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As mentioned in other topics previously, a tire is typically engineered and tested thoroughly within its documented recommendations. When a tire is stamped with its rating, it means that it was tested for bouncing, cold, heat, weight, stress, turning, load rating, storage, handling, and a bunch of other stuff and the tire meets the rating under those conditions. THEN it must be paired with a vehicle or trailer that has a specific weight and utility rating. This is why certain vehicles get certain tires, for example - race cars get wide tires, trucks get LT tires, trailers get ST tires and passenger tires get P-series tires.

Exceeding any requirement is risky, for example, overinflating, over-sized, different type or underinflating a tire different from what a vehicle needs, or what is a tire's rated recommendation. This can cause handling problems and product problems during any one of the criteria under what it was tested. On the surface that's why we should stick to what the specs are AND how you actually use it.

What this topic has revealed is that there a very limited cross consideration. For example, an LT tire CAN satisfy an ST need as long as the consumer knows how to substantiate that the LT tire meets or exceeds its ST tire counterpart. I don't think this applies anywhere else, like putting a P-series or ST tire on a truck does not help a truck, putting anything other than a P-series on a car is not applicable and wide, low profile tire belongs on a trailer. Doing this will absolutely require changes in suspension, wheels, brakes, etc. An example of this is a truck with large tires also requires a much different suspension.

We must be very careful how some of our justifications are determined - for example, nothing falling out of the kitchen may not be caused by softening tires. The kitchen items falling out in comparison to others could be because you know how to pack the heavier items at the bottom of the cabinet or away from the doors or you use sticky pads on the shelving to prevent movement or your cabinet latches are stronger, etc. This should not be fixed by changing the pressure in the tires, because underflating the tires COULD create a bigger problem.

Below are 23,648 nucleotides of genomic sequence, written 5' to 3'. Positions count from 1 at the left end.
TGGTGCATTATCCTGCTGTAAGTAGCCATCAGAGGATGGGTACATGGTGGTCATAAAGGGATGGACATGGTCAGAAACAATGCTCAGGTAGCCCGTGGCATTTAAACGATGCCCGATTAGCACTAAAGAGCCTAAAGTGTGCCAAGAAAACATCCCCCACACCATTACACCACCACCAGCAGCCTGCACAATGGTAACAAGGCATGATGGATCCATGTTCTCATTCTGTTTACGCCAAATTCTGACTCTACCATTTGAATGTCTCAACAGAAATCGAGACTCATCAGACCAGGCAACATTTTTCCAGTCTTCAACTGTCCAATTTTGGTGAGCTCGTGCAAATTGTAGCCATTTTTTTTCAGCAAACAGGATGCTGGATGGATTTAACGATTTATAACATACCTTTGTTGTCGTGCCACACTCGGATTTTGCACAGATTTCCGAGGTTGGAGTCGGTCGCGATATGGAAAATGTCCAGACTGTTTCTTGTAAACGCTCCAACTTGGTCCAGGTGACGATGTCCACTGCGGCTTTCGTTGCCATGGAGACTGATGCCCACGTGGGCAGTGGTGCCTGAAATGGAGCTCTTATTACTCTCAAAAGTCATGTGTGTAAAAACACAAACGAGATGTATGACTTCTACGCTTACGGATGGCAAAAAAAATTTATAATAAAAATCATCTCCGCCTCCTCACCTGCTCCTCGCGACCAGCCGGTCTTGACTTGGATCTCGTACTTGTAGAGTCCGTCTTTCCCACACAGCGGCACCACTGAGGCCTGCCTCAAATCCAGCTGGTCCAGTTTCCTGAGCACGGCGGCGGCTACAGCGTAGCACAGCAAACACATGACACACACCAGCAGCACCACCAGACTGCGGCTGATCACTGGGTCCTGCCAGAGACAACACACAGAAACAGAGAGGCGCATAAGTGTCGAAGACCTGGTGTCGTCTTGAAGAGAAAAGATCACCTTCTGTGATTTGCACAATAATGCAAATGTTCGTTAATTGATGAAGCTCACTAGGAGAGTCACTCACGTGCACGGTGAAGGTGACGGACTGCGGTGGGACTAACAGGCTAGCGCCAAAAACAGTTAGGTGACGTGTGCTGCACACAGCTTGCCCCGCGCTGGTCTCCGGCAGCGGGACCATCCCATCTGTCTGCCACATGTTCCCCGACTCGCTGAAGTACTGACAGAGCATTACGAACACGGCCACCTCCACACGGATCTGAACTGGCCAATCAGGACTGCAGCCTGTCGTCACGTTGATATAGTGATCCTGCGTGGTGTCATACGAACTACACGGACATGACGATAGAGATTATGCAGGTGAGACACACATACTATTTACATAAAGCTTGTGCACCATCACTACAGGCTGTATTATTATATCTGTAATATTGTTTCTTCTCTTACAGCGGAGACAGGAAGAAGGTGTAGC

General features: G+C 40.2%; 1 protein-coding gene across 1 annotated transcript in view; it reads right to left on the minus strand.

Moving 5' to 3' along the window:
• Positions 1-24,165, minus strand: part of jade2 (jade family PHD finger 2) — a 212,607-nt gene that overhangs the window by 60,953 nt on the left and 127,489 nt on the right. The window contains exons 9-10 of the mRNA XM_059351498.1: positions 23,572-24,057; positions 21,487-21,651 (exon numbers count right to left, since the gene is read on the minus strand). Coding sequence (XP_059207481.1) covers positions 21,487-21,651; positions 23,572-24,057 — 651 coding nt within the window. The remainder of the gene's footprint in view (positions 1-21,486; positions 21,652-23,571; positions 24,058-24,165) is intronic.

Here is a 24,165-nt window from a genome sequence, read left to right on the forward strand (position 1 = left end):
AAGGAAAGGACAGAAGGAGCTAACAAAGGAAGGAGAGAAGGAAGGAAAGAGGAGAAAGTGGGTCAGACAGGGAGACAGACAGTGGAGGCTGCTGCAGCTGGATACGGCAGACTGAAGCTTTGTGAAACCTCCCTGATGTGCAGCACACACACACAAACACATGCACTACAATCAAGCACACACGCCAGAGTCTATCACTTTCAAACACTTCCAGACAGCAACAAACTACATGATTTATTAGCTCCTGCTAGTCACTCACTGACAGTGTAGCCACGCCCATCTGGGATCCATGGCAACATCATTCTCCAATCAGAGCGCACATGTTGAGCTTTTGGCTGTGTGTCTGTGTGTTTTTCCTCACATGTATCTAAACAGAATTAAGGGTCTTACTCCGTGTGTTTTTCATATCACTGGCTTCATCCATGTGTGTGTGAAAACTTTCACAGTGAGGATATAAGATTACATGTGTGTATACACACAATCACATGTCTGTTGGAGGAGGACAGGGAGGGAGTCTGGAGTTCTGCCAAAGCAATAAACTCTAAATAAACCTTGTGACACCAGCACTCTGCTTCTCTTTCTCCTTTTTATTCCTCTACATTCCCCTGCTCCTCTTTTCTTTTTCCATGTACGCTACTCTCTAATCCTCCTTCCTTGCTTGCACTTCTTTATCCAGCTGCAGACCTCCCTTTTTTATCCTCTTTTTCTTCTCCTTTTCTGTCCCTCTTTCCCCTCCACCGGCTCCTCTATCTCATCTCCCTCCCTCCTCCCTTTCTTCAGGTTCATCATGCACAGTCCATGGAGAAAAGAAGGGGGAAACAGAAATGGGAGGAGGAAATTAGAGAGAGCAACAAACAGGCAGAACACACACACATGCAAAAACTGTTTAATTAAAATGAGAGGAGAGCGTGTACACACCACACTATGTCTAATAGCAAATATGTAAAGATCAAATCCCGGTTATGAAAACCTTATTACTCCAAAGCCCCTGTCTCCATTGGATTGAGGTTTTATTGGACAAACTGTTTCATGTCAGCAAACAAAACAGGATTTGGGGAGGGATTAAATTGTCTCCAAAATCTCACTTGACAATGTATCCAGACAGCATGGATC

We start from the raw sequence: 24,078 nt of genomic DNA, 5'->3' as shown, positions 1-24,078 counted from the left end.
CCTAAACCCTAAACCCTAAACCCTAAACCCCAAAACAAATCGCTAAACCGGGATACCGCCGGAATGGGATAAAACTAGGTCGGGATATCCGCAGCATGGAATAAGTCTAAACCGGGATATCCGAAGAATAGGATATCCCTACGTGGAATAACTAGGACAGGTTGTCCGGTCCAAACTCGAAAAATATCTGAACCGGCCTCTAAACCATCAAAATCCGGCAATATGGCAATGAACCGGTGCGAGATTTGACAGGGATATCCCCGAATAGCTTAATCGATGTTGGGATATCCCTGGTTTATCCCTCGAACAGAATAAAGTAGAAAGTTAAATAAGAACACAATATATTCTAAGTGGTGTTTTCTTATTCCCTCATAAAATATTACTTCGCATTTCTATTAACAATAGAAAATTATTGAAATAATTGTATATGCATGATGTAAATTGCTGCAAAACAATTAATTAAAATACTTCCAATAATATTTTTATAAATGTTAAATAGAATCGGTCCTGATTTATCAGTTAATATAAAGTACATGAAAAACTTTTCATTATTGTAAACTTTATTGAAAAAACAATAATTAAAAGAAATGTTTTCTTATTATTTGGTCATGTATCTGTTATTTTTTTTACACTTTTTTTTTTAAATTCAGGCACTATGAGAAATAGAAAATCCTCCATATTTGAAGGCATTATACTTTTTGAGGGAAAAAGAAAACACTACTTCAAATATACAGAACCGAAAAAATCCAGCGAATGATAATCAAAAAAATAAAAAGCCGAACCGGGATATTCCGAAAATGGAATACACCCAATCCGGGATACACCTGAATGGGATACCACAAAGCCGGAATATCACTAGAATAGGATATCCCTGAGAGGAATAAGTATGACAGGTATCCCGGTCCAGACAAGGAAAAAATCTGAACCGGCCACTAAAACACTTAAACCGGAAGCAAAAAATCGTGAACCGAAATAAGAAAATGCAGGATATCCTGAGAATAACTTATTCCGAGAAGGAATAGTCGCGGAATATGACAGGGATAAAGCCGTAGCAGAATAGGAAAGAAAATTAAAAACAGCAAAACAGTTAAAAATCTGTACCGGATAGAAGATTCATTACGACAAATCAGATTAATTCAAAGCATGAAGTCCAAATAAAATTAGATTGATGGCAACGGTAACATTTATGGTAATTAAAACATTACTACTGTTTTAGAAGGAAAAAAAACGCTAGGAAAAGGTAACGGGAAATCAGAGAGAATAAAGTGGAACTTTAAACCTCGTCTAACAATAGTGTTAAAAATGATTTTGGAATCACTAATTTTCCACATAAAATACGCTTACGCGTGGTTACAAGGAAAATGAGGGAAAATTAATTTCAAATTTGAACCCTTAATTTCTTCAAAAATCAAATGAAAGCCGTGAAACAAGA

I like that this topic is allowing others to admit their usage, so it can be promoted or demoted in favor of what's right and what's safe. Collectively we all gain by becoming more aware and helpful.
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Old 07-15-2009, 06:37 AM   #35
KathyandDave
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I prioritize safety first, then performance. Inflating the Goodyear tire to the value recommended in the Goodyear charts is not under-inflation - it's proper inflation according to the manufacturer's recommendation. So, it's safe - there is no more risk of blowing a tire at the recommended pressure than at the maximum rated pressure. However, if the brakes work better at the recommended pressure, because there's more tread on the road, then safety is improved. So, by running the pressure at the recommended level, I have increased our safety. The performance benefits are improved ride and longevity of suspension components, which I get for free just by being safe.
All opinions I express are mine alone and are not intended to give direction to others. As Art points out, I am grateful to all for the ideas that come out in these discussions.
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Old 07-15-2009, 09:01 AM   #36
Art-n-Marge
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I am referring to underflation as BELOW what is allowed. Most heavy duty tires have a range of acceptable tire pressures. The maximum is pretty obvious and what's less than that, might need some investigation. I agree KathyandDave are within spec and NOT underinflated.

I have a 2006 Ford F-250 4x4 and the tires have a maximum PSI of 80. The truck documents specify 75 PSI all around which also satisfies my GVWR and is what I use even when towing. My previous Ford 4x2 specified 55PSI in front and 70 in rear. The point is these are not underinflations.

My point is for each of us to KNOW what is safe, which will then provide performance. What is safe for one may not be the same for another. I like to learn how to determine what is right for my configuration for the best in safety and performance.

Good stuff, indeed.